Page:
I’m returning to my roots in this post. Being back in the North East of England has reminded me of the amazing rich folklore and history of this area, particularly the North York Moors and surrounding area, which was the backdrop to my childhood. It’s a strangely magical place; full of Mesolithic and Neolithic burial mounds, Roman roads, Viking and Ango-Saxon burial sites and early examples of British Christianity. In short, it’s very old, very isolated, and very exposed to the elements.
It’s not surprising that the moors and the coast to the east of it have inspired so many fascinating tales, not least Bram Stoker’s Dracula in my hometown of Whitby. Whitby alone has such a wealth of history and folklore, some of which I’d like to explore in more detail at a later date, but today, my attention turns to a tiny hamlet a few miles north of Whitby, called Kettleness.
Kettleness, which perches on the edge of an infamously unstable cliff of the same name (Ness is Old Norse for ‘headland’), consists of only a handful of houses and has the Cleveland Way passing right through it. A site of alum mining, it used to be considerably larger, but unfortunately in December 1829, the Ness experienced one of it’s landslides, and the whole village crumbled with the cliff into the sea! Now made up of a few local residents, a scout hut based in an old railway station (there also used to be a railway linking it to Whitby and Loftus. Another story, another day!) and some holiday cottages, most visitors are probably unaware of it’s link to Stoker’s famous novel…
Reverend Dr Donald Omand was a Devon clergyman and a high profile practioner of exorcism. Sometime in the 1950’s, he received a letter from a schoolmaster in Kettleness, telling a terrifying story;
‘On visiting Kettleness they [a schoolmaster and two friends] all experienced a wave of terror when, looking over the shore to the misty sea, they had seen a huge hound—so large it could not be mortal—appear out of thin air. Silent with shock they watched it move towards them before disappearing as silently and mysteriously as it had come. All three were left with such a strong sense of evil that the schoolmaster believed it was a case desperately in need of exorcism.‘Extract from Dr Omand’s biography – ‘To Anger the Devil’ by Marc Alexander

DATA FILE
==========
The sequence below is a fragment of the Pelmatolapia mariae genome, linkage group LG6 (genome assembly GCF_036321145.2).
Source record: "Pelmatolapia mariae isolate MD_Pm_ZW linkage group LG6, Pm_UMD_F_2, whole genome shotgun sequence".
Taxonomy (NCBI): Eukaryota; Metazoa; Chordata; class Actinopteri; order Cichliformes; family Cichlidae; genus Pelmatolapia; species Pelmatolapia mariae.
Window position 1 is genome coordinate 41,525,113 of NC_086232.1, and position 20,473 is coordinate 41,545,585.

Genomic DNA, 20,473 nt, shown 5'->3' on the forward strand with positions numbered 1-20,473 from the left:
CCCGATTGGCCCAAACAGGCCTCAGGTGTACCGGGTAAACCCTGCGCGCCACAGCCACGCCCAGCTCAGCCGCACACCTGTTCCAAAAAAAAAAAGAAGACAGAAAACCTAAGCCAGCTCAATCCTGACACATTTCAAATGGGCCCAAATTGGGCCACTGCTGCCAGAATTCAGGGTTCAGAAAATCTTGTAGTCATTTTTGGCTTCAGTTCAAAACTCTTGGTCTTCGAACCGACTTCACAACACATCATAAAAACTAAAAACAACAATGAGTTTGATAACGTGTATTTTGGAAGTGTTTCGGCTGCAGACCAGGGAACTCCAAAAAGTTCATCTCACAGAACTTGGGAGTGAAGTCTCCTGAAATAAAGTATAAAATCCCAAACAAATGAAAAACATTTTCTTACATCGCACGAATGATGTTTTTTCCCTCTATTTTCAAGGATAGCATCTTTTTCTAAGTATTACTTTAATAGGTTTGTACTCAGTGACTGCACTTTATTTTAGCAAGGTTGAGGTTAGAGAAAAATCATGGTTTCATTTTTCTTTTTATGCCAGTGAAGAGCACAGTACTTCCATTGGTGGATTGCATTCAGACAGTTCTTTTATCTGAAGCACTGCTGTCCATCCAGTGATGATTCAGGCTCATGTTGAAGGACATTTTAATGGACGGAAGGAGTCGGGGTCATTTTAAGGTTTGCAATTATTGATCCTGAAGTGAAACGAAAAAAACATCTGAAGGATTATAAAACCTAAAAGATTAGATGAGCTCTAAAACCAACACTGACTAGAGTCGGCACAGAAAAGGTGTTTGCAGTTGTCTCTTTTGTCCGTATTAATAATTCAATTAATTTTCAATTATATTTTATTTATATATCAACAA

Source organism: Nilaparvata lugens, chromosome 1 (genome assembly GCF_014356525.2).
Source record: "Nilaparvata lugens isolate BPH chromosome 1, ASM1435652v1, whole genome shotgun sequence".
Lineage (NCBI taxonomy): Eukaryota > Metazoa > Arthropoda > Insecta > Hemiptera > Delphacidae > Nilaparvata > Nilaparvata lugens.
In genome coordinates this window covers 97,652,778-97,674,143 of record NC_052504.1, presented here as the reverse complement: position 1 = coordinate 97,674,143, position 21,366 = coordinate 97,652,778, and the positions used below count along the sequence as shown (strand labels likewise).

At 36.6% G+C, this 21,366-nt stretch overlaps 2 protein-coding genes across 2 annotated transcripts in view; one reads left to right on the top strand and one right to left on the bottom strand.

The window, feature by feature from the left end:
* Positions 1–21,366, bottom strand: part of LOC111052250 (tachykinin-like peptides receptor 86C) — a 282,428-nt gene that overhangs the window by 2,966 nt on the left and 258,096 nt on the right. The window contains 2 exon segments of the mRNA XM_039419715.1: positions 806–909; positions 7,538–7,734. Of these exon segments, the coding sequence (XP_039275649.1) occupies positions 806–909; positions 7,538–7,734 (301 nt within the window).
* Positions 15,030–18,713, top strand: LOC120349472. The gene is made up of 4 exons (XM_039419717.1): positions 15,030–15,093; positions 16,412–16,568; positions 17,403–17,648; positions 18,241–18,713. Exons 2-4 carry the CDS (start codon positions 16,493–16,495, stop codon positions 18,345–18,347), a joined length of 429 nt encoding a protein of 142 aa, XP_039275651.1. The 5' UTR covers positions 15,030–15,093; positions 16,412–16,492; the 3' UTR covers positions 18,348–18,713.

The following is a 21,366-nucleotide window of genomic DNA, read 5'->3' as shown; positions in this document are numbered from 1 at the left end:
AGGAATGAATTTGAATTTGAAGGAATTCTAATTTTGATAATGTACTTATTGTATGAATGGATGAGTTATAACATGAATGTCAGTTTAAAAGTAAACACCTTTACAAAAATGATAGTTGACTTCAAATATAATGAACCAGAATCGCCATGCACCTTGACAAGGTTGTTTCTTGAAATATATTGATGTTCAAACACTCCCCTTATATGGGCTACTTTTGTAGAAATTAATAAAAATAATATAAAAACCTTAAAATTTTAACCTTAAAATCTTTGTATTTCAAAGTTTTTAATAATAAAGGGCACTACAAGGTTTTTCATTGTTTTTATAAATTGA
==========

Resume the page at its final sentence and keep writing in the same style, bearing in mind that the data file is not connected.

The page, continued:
Dr Omand wasn’t a stranger to Kettleness or it’s folklore. He had visited the village as a child, and later, whilst working as a reporter for the Northern Echo, interviewed a fisherman who claimed he had seen a huge black dog appear and disappear there more than once. He had also read Dracula as a teenager and was reportedly profoundly affected by it, and believed that Stoker himself had been to Kettleness and seen the dog for himself, inspiring parts of the novel.
Unsurprisingly given this personal link, Dr Omand sent a telegram to the schoolmaster and arranged to meet him at Scarborough Station. They then travelled the 30 miles to Kettleness by car, arriving at nightfall…
‘”All we need now is for Dracula to come bounding ashore in the form of a great black dog,” muttered Donald with a smile. But the smile froze as his companion suddenly gripped him by the arm….
What we saw looked like a huge black hound, but bigger than any member of the canine species, known to man. It was moving straight in our direction and the schoolmaster’s nerve gave way completely. He rushed back to the car.
Uncorking the bottle [of Holy Water] which I was carrying, I commanded the spectre as follows: “Be gone in the name of the Lord Jesus Christ. Be gone to the place appointed for you, there to remain for ever. Be gone in the Name of Christ.”
As I spoke the last words, I splashed Holy Water in the direction of the apparition, and the latter disappeared as suddenly as it had materialised. Then I exorcised all the ground which the spectre had covered and a great heaviness went out of the atmosphere. The menace of Kettleness was ended.’
The story doesn’t end well for our poor schoolmaster. He apparently never recovered and had a breakdown, before being admitted to hospital suffering mental illness. Dr Omand however, continued with exorcism, his more notable cases being exorcisms of Loch Ness, and the Bermuda Triangle!
There are many theories as to the origins of the Black Dog, or ‘Barghest’ as it’s known in some parts of the North. The Black Dog features heavily in British folklore, and ‘sightings’ continue to this day in various spots in the country. And as mentioned, Kettleness is very much part of old Viking country, and may still have snippets of old Norse lore, like the wolf Fenrir.
But most interesting of all, is the fact that less than a mile from Kettleness, at Goldsborough, lies the site of an ancient Roman Signal Station, one of many along the North East coast. During excavations of this site in the early 20th century, a gruesome discovery was made.
The skeleton of a man, and at his throat, the skeleton of a large dog.